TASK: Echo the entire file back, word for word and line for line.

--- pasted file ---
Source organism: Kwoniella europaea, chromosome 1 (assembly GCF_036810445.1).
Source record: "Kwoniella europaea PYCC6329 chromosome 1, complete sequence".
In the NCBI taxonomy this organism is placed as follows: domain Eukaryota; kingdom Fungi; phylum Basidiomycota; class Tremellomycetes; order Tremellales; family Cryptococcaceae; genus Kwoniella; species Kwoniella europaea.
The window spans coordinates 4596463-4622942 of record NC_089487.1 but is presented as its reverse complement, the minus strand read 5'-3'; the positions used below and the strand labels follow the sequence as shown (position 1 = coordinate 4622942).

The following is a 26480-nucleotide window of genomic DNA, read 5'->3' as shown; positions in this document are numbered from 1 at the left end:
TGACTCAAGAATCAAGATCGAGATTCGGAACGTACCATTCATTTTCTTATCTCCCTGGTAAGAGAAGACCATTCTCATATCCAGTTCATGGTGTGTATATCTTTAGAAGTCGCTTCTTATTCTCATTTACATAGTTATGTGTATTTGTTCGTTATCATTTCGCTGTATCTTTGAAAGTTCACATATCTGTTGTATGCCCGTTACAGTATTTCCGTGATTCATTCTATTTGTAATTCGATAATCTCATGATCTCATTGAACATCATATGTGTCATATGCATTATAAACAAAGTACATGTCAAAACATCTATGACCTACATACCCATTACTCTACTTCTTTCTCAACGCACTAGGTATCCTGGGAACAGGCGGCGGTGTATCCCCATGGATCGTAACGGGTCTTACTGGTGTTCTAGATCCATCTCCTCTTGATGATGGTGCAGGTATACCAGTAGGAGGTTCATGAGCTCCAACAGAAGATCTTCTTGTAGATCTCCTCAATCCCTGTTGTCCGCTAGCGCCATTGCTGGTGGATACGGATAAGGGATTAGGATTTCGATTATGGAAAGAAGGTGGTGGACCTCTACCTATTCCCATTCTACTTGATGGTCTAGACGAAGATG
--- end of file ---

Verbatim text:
Source organism: Kwoniella europaea, chromosome 1 (assembly GCF_036810445.1).
Source record: "Kwoniella europaea PYCC6329 chromosome 1, complete sequence".
In the NCBI taxonomy this organism is placed as follows: domain Eukaryota; kingdom Fungi; phylum Basidiomycota; class Tremellomycetes; order Tremellales; family Cryptococcaceae; genus Kwoniella; species Kwoniella europaea.
The window spans coordinates 4596463-4622942 of record NC_089487.1 but is presented as its reverse complement, the minus strand read 5'-3'; the positions used below and the strand labels follow the sequence as shown (position 1 = coordinate 4622942).

The following is a 26480-nucleotide window of genomic DNA, read 5'->3' as shown; positions in this document are numbered from 1 at the left end:
TGACTCAAGAATCAAGATCGAGATTCGGAACGTACCATTCATTTTCTTATCTCCCTGGTAAGAGAAGACCATTCTCATATCCAGTTCATGGTGTGTATATCTTTAGAAGTCGCTTCTTATTCTCATTTACATAGTTATGTGTATTTGTTCGTTATCATTTCGCTGTATCTTTGAAAGTTCACATATCTGTTGTATGCCCGTTACAGTATTTCCGTGATTCATTCTATTTGTAATTCGATAATCTCATGATCTCATTGAACATCATATGTGTCATATGCATTATAAACAAAGTACATGTCAAAACATCTATGACCTACATACCCATTACTCTACTTCTTTCTCAACGCACTAGGTATCCTGGGAACAGGCGGCGGTGTATCCCCATGGATCGTAACGGGTCTTACTGGTGTTCTAGATCCATCTCCTCTTGATGATGGTGCAGGTATACCAGTAGGAGGTTCATGAGCTCCAACAGAAGATCTTCTTGTAGATCTCCTCAATCCCTGTTGTCCGCTAGCGCCATTGCTGGTGGATACGGATAAGGGATTAGGATTTCGATTATGGAAAGAAGGTGGTGGACCTCTACCTATTCCCATTCTACTTGATGGTCTAGACGAAGATG